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Discussion, Not Destruction

Rev. Terry Jones of Gainesville, Florida made national news last week by threatening to burn a copy of the Qur'an on September 11th. To emphasize the commitment of public libraries everywhere to "reading, learning, and tolerance over book-burning, fear, and ignorance" (American Libraries Direct, 2010), the American Library Association sponsored a Qur'an read-aloud. Milwaukee Public Library is proud to facilitate civil discussion and learning around the contentious, emotionally charged issue of Islam in the West by offering a multitude of perspectives across the religious, political, and social spectrum.


Reconciliation : Islam, democracy, and the West by Benazir Bhutto

Pakistan's first elected female leader penned this eloquent defense of Islam's compatibility with the Western world.


Infidel by Ayaan Hirsi Ali

A Muslim-born outspoken critic of the treatment of women in Islamic countries, Ali has a powerful voice informed by intimate knowledge of the religion and politics of Islam.

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The Faith Club : A Muslim, a Christian, a Jew-- Three Women Search for Understanding by Ranya Idliby, Suzanne Oliver, and Priscilla Warner

Not all struggles are between political or religious groups; often, the most compelling ones are between individuals and within ourselves. When three women of different faiths try to write a children's book together, they realize they must first come to terms with their own divergent worldviews, prejudices, and beliefs.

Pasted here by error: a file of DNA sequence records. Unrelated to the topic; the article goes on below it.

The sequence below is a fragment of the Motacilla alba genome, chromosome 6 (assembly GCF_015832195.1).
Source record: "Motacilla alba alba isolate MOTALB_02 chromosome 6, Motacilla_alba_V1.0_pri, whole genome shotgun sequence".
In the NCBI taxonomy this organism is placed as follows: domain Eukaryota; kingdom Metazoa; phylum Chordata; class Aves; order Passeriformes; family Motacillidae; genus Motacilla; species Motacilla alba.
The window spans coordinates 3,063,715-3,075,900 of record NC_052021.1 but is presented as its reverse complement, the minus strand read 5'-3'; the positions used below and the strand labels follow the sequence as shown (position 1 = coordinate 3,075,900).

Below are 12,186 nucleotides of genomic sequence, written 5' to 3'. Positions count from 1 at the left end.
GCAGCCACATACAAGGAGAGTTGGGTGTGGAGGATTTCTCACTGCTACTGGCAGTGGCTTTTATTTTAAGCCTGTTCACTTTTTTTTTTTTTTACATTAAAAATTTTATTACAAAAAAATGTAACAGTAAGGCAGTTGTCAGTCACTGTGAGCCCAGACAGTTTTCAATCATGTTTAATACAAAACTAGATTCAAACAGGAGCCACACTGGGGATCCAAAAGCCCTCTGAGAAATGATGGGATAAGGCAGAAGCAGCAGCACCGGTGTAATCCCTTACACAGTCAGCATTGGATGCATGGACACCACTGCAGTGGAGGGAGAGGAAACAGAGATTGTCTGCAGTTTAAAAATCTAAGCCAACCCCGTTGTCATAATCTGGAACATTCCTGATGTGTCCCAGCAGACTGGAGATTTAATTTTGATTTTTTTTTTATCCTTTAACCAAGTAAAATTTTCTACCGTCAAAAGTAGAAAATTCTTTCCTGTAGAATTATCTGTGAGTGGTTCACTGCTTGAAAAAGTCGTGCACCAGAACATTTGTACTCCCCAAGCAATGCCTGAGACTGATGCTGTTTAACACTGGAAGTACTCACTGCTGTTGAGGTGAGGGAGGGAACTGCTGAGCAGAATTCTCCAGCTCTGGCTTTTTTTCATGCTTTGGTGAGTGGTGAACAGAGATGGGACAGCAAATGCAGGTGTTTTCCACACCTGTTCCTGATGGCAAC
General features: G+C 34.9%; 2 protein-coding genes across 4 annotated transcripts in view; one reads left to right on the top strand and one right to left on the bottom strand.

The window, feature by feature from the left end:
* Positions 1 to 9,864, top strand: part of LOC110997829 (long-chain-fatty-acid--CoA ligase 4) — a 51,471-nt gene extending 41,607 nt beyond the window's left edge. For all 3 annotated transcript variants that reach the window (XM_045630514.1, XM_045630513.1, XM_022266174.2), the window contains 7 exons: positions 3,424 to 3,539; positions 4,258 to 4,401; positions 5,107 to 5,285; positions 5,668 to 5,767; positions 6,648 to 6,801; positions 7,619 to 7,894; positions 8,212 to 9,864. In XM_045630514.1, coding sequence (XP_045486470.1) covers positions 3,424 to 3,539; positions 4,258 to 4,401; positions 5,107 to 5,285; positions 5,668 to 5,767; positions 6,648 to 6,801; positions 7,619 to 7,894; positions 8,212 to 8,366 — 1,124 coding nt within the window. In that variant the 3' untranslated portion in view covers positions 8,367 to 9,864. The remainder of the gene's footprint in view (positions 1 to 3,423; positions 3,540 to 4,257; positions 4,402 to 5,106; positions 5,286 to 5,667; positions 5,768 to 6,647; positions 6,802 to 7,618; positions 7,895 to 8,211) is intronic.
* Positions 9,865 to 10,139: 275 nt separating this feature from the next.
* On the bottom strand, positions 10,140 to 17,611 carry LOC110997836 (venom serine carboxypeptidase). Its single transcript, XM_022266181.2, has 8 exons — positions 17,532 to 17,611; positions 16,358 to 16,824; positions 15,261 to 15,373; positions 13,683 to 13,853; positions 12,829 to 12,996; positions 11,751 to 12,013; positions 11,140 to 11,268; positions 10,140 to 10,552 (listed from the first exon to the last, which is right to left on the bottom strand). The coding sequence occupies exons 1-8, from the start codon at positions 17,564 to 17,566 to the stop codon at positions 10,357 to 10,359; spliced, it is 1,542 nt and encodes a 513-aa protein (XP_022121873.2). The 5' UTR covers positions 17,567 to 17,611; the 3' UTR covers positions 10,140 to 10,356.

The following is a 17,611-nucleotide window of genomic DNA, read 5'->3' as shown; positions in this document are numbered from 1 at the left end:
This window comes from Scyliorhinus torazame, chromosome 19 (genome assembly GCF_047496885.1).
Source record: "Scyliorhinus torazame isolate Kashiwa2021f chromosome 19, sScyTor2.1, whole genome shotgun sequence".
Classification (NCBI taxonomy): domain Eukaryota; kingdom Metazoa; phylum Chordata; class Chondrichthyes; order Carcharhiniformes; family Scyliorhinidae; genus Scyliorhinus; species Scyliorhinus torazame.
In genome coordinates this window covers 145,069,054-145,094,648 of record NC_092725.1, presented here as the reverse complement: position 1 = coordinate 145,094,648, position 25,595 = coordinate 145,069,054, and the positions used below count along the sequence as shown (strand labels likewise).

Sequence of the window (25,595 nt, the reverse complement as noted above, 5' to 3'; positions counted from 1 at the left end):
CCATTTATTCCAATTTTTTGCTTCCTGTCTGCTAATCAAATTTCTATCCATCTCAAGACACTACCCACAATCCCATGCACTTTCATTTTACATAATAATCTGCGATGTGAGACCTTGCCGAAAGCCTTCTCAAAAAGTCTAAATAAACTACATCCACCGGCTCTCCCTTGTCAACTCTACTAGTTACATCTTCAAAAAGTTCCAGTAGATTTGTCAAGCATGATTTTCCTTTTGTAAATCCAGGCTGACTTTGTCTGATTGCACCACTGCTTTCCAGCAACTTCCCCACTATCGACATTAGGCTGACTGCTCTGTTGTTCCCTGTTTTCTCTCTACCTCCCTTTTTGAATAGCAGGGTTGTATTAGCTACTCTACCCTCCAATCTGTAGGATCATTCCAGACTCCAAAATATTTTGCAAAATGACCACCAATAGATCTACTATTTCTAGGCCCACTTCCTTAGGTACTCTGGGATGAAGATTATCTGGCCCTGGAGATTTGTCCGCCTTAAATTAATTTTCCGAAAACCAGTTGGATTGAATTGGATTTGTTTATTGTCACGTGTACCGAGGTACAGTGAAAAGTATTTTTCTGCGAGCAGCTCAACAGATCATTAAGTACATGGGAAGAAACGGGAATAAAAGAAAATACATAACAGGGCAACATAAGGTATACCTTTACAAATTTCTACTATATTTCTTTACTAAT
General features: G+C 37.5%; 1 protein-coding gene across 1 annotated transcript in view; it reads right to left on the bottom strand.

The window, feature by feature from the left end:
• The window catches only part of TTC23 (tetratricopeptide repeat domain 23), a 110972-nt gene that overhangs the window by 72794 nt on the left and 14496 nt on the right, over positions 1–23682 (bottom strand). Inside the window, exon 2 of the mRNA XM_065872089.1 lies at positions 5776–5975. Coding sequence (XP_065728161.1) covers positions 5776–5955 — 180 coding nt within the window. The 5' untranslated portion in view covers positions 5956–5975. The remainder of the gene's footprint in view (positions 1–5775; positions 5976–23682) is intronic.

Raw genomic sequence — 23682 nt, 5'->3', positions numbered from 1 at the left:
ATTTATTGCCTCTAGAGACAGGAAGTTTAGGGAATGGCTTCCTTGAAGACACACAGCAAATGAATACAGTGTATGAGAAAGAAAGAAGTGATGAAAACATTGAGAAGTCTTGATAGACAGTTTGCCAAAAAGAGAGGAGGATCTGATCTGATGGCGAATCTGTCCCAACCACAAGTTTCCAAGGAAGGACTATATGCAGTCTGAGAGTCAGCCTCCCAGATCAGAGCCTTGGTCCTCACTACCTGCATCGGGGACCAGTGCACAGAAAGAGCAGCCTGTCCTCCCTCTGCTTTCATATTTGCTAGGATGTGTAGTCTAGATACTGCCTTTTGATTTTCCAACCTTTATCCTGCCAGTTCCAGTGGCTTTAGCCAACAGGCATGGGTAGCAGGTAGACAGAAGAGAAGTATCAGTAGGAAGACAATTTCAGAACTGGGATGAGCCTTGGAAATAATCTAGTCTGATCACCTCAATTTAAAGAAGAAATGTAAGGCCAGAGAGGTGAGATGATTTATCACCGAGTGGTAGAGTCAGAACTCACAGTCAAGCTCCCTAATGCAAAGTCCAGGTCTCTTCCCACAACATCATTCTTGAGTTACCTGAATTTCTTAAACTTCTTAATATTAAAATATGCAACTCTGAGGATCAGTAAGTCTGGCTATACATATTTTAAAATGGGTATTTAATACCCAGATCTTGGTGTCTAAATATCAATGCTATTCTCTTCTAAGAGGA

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Does My Head Look Big in This? by Randa Abdel-Fattah

And not all treatments of Islam must be serious. Sometimes, a good work of fiction is the best way to step into somebody else's shoes for a while. It's hard enough to fit in at high school, so when Amal decides to start wearing a hijab full time she must call on uncommon humor and strength to cope with the reaction of her teachers, parents, and peers.

Of course, these books alone can't represent the multitude of ideas and perspectives out there. If you're interested in more in-depth analysis, you may also want to try John L. Esposito's The Future of Islam, Arshad Khan's Islam, Muslims, and America : Understanding the Basis of their Conflict, or our many other volumes on Islam in the 21st century.

Have you read any books or seen any media that changed your mind about Islamic culture, politics, or religion?

Submitted by Audrey @ Central

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This page contains a single entry from the blog posted on September 17, 2010 9:50 AM.

The previous post in this blog was The Princess Bride by William Goldman.

The next post in this blog is Oprah's Final Book Club Selection: Freedom by Jonathan Franzen.

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